Paul: A Brief History
January 2010, Wiley-Blackwell
- Offers a unique, insightful journey through the many and varied interpretations of Paul’s life and work over 2,000 years – from the Gnostic controversy, to Luther and the Reformation, to contemporary debates over religion and science
- Explains Paul’s pivotal role within Christian history, and how his missionary journeys, canonized epistles and theological insights were cornerstones of the early Church and central to the formation of Christian doctrine
- Argues that each new interpretation of Paul is the result of a fresh set of cultural, social and ideological circumstances – and so questions whether it is ever possible to discover the real Paul
Introduction: Meeting Paul Again for the First Time.
1. What Do We Know About "Paul," and How Do We Know It?
Who Is "Paul"?
Sifting the Data: Five Starting Assumptions.
More Problems: The Question of Canon.
Sorting through the Data: The Range of Scholarly Views.
(Finally) A Brief Tour of Paul’s Letters.
The Acts of the Apostles.
2. Paul in the Ante-Nicene Church.
What Is "Ante-Nicene" Christianity?
Some Ancient "Heretics:" Marcion and the Gnostics.
Lessons from Marcion.
Paul Outside the New Testament.
Pseudepigraphy: A Closer Look.
The Developing "Science" of Biblical Interpretation.
Antiochene Christian Interpretation.
Alexandrian Christian Interpretation.
3. Paul in Late Antiquity.
Western and Eastern Christianity.
Augustine of Hippo.
Pseudo-Dionysius the Areopagite.
4. The Medieval Paul(s).
Paul and the Bible in the Middle Ages.
Diversity of Thought in the Middle Ages.
Paul as the Scholar.
Paul and Medieval Cosmology and Anthropology.
Paul and the Doctrine of Transubstantiation.
Social and Civil Order.
Paul and Medieval Anti-Judaism.
Paul the Ascetic and Mystic.
5. Paul and the Rise of Protestant Christianity.
The Science of Biblical Interpretation.
Luther’s Reading of Paul’s View of the Jews.
6. Paul in the Age of Colonization.
The Rise of European Colonization.
The Rise of Christian Missions.
Debating Biblical Historicity.
The Letter of Philemon and Debates over Slavery.
7. Paul in the Twentieth Century.
Late Modernism and Postmodernism.
Early Twentieth-Century Biblical Scholarship.
Debates over the Bible and the Rise of Anti-Semitism.
Redeeming Paul: Paul in the Later Twentieth Century.
Paul and Subjectivity.
The "New Perspective" on Paul (Paul and Judaism).
Paul and Gender.
Paul and Sexual Preference.
Paul and Politics and Ethnicity.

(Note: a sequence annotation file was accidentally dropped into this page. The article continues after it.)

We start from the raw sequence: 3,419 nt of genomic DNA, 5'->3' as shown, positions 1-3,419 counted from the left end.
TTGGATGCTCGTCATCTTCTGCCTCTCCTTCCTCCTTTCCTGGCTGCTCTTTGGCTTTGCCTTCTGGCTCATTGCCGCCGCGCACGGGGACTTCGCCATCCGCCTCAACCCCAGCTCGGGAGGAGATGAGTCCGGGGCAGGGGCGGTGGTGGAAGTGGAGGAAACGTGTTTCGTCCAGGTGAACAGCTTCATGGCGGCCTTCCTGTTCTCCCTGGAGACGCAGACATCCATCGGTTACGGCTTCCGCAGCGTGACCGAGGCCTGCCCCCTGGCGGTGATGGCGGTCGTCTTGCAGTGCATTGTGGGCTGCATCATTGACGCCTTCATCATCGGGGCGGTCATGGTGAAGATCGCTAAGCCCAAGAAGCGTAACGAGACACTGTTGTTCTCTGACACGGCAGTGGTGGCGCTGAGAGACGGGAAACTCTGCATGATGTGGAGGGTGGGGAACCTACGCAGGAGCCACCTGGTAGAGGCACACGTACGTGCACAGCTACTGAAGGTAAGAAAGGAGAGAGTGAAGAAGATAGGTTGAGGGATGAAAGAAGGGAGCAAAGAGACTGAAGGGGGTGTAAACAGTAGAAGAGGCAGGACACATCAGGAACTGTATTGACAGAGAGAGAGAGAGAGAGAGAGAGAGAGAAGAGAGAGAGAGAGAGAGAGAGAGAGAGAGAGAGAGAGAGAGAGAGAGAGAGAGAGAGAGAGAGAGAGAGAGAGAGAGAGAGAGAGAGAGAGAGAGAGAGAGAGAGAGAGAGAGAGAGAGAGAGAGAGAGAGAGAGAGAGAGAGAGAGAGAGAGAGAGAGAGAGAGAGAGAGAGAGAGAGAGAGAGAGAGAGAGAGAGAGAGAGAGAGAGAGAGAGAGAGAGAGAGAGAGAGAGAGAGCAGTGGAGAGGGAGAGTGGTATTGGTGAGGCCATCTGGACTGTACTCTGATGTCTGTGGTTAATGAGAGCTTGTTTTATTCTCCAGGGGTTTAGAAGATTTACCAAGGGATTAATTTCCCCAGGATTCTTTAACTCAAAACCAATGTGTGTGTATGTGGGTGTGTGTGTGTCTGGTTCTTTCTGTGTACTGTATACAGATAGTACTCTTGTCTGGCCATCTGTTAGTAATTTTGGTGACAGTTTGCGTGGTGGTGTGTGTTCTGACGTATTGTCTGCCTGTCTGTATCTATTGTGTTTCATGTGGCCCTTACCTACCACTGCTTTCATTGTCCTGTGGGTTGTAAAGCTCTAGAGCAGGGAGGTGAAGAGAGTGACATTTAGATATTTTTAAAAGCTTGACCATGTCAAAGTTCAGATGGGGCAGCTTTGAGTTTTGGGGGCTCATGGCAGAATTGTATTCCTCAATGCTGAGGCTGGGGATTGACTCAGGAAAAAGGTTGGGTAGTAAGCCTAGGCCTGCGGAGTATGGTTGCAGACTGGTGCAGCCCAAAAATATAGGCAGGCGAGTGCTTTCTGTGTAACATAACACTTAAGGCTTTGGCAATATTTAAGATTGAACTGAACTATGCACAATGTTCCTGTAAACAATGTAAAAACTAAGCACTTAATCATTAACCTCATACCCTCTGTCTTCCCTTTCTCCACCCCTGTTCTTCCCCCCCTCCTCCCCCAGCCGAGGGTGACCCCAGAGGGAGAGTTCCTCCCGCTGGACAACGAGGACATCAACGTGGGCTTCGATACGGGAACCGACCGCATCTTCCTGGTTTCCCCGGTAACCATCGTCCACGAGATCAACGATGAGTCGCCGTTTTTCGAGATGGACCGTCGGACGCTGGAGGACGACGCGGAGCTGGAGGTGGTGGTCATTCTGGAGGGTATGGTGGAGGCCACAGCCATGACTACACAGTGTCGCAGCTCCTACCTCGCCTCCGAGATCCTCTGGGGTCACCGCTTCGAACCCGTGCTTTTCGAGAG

The Historicity of the Pauline Writings and Acts (again).
Paul and the Fragmentation of the Twentieth Century.
Paul and Postmodernity.
Conclusion: The Quest for the Historical Paul; or, What did we find if we couldn’t find Paul?
(Auto)biography and Paul.
Where Is Paul?
The Ethics of Historical Reconstructions.
Comparing the Historical Data for Paul and for Jesus.
Implications: The Language of Paul.
Index of New Testament Citations.
Index of Subjects and Proper Names.
- Traces the life and impact of one of Christianity's most influential figures throughout the major periods of its history, throwing new light on Paul¦s writings and on religious history
- Offers a unique, insightful journey through the many and varied interpretations of Paul's life and work over 2,000 years from the Gnostic controversy, to Luther and the Reformation, to contemporary debates over religion and science
- Argues that each new interpretation of Paul is the result of a fresh set of cultural, social and ideological circumstances and so questions whether it is ever possible to discover the real Paul
"An accessible narrative of interpretations and manifestations of Paul’s intellectual, religious, and political effects in history. Seesengood offers a ‘brief’, though impressive, survey of the history of scholarship about Paul, unmasking myths, legends, and popular images. This excellent resource for undergraduate and seminary students will also be of interest both to non-specialist, general readers and to biblical scholars."
—David J. Lull, Wartburg Theological Seminary
"This outstanding and accessible book is a welcome and timely
contribution. At a time when writers beyond theologians and
biblical scholars have begun to examine Paul’s thought, this
clear-eyed account and critique of the use (and abuse) of Paul
through the centuries opens for students and sharpens for scholars
the worlds of historical method and postmodern cultural critique. A
rich addition to the study of Paul through the ages and paradigm
for how to think about such matters."
—Jerry L Sumney, Lexington Theological Seminary